Other Attacks, Part 3

Before we continue with “word-borne attacks,” I should add that I include deceptions as attacks. They differ from direct attacks, of course, but their goal is still to abuse us, even if it’s indirectly, and even (or maybe especially) if we don’t think we’re being misused.

And so today I’ll focus on a couple of tricks that are used in public speaking: everything from political speeches to sermons to any other type of lecture.

The Fog of complexity

A common trick of public speakers, especially if they can claim any sort of authority – or can make a passable claim that authority stands behind them – is to surround their objectionable or questionable statements with so much complexity (scientific terms, strings of complex numbers, large and impressive words, foreign language quotes, and so on) that following them precisely is all but impossible.

Dissecting the arguments of such a presentation is simply impractical. Almost no one is mentally quick enough to follow the complex material it as it passes, and even those few who might be able probably won’t want to expend the necessary effort.

And so, the argument can’t really be critiqued. But if the speaker can put his or her points together in a sequence that is understandable, and if that sequence seems to arrive at a reasonable conclusion, most people will accept it as true, or at least accept the verdict of the speaker as a preliminary conclusion.

The essential solution to this problem is to accept that you didn’t understand it. And that’s hard because most people are deeply afraid of appearing stupid. If there are fifty people in the audience, and if no one else is saying, “I didn’t follow the argument,” the first person to say so risks being branded as stupid by the others. And most humans are very sensitive to such things.

And so, one of the more important intellectual lessons of life is to learn how to say things like, “I don’t understand,” and “I’m ignorant on that subject.” Once you can learn to say things like these – openly, eagerly, and before anyone else – you’ve made a major step forward. And the price of saying such things is to accept that a few people may ridicule you.

And so we see, once again, that the ability to think clearly involves emotional strength far more than it does intellectual strength. And in particular, it involves the ability to accept pain. That’s unfortunate, but that’s the current state of this world, and we can either pay that price or be subject to manipulation at all times. (Sorry.)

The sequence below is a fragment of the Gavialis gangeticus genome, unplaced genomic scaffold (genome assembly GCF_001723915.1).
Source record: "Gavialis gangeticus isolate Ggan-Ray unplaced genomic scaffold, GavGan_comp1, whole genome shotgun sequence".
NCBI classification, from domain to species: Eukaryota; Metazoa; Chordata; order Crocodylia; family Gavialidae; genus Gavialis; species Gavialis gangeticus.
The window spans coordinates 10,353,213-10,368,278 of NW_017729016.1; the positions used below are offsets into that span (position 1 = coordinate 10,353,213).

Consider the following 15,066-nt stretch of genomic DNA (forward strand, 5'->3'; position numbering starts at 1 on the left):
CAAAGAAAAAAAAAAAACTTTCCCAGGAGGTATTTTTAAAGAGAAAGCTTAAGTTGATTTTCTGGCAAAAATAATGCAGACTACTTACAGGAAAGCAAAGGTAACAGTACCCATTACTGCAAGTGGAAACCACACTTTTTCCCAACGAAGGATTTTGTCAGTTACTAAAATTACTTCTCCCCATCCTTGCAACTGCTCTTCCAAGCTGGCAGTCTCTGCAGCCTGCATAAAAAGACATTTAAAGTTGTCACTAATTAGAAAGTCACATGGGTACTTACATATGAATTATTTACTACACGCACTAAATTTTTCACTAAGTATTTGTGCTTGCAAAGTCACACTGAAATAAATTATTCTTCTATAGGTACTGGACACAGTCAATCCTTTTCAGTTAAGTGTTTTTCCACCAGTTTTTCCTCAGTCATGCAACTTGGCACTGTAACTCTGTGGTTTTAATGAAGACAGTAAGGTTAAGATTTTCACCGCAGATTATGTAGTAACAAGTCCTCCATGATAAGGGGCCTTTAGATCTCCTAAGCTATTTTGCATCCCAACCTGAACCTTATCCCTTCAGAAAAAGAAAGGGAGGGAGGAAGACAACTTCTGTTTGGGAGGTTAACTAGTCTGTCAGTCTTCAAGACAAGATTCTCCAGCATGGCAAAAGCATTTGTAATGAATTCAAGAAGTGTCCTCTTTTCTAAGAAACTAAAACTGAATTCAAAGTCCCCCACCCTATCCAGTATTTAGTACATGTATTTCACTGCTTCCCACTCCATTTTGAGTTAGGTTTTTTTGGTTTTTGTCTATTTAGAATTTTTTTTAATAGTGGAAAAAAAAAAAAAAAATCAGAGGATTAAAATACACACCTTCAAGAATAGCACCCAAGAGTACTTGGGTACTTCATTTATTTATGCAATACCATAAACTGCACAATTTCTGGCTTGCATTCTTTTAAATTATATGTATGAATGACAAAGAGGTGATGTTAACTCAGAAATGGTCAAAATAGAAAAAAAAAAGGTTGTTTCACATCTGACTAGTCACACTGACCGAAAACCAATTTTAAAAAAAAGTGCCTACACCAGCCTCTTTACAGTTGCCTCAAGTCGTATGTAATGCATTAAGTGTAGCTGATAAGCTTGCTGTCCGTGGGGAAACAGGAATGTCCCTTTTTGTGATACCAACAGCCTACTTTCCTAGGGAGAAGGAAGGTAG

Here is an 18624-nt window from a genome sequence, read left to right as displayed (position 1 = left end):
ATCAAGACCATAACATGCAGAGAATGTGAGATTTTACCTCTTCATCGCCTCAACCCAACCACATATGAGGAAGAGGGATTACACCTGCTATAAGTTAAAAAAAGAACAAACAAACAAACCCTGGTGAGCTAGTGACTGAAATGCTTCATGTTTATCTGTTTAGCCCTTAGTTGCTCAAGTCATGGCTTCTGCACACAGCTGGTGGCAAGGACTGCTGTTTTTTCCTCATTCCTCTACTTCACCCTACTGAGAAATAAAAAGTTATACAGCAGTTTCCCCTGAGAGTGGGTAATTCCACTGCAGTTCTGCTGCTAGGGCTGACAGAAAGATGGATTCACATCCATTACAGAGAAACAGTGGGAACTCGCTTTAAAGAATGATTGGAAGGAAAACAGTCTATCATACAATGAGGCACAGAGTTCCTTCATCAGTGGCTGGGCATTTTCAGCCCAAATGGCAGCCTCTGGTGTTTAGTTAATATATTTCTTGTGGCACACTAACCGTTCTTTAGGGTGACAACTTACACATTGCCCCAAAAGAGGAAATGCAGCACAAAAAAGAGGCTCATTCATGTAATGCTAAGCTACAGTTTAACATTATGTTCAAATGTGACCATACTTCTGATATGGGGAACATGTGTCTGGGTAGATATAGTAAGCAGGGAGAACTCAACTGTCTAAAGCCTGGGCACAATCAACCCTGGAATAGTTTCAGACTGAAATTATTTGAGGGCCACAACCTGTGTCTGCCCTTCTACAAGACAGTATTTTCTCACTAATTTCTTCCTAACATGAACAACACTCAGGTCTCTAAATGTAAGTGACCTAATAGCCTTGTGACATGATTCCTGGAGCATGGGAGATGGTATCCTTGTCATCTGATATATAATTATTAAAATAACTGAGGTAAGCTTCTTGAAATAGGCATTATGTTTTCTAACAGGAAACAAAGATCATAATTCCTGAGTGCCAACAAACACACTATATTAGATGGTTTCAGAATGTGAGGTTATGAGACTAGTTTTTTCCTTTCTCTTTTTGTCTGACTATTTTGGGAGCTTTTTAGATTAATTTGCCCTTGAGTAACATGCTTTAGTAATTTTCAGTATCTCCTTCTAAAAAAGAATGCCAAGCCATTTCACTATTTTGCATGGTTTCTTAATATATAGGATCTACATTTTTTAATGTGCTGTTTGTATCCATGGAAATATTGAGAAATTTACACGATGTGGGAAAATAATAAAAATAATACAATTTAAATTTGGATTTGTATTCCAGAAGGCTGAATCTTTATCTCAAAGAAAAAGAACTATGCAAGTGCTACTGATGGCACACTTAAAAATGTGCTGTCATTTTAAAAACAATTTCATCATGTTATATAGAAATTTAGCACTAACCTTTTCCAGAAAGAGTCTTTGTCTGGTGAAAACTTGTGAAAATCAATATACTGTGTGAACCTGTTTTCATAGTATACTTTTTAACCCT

Once you have realized that you couldn’t or didn’t really follow the argument (which you don’t necessarily have to tell others), you’re in a fairly safe position. From there you have three basic choices:

  1. Decide that the whole thing really doesn’t matter that much to you, and that you don’t want to spend a great deal of effort analyzing a poorly-made argument. You’ll have to say, “I didn’t really follow it and don’t care that much” to others if they ask, but aside from that, you can simply leave it behind.
  2. You can get some time alone, or perhaps with a like-minded friend, and slowly dissect the argument. That should lead you to the embedded errors and to enable you to make some guesses on the speaker’s hidden motives.
  3. Get a transcript of the argument and go through it slowly. This is the best method, and you’ll be shocked how easily lies, omissions and bad arguments show up while going carefully through a transcript. And you’ll probably be surprised to see how weak… even how childish… the arguments of the high-and-mighty really are.


Operating almost the same way as complexity is the trick of velocity. If a speaker goes too quickly, people simply can’t keep up. They can consider the surface arguments well enough, but not the implications of them, and not the assumptions they stand upon.

If such a fast speaker can keep his or her surface arguments simple enough, people will tend to follow along; they won’t dig any deeper, because they have no time to dig any deeper. (Certain evangelists have majored in this.) And if, at the same time, others are nodding their heads or otherwise agreeing, it’s all too easy for people to follow along. The surface argument is reasonable, after all.

Again, the first step in dealing with this is to recognize and accept that you didn’t really follow, and to risk being seen (by others or even yourself) as stupid. After that, the three choices above work very well.

It’s interesting to see in both of these cases that accepting our limitations is crucial for dealing with them and transcending them. It is by denying them that we become vulnerable.

Also in both of these case, the fundamental cure for the problem is simply time. We don’t have to be natural-born geniuses to cut through deceptions; we simply need to spend some time on them.

In my youth, tough old men used to talk about giving someone “the bum’s rush.” That was a reference to throwing a drunk (the bum) out of a bar by getting him moving (usually by yanking the back of his pants and shirt), and keeping his inertia forward, all the way out the door. What they implied by the phrase, however, was to get someone moving and hurry them to the end of an exercise, whatever it might be: Get ‘em moving, get ‘em out.

And so, when you encounter the velocity trick or the complexity trick, you’re being given the bum’s rush. The speaker wants to get you moving and get you to his or her conclusion, without giving you an opportunity to dig down into the falsehoods underlying it.

More next time.


Paul Rosenberg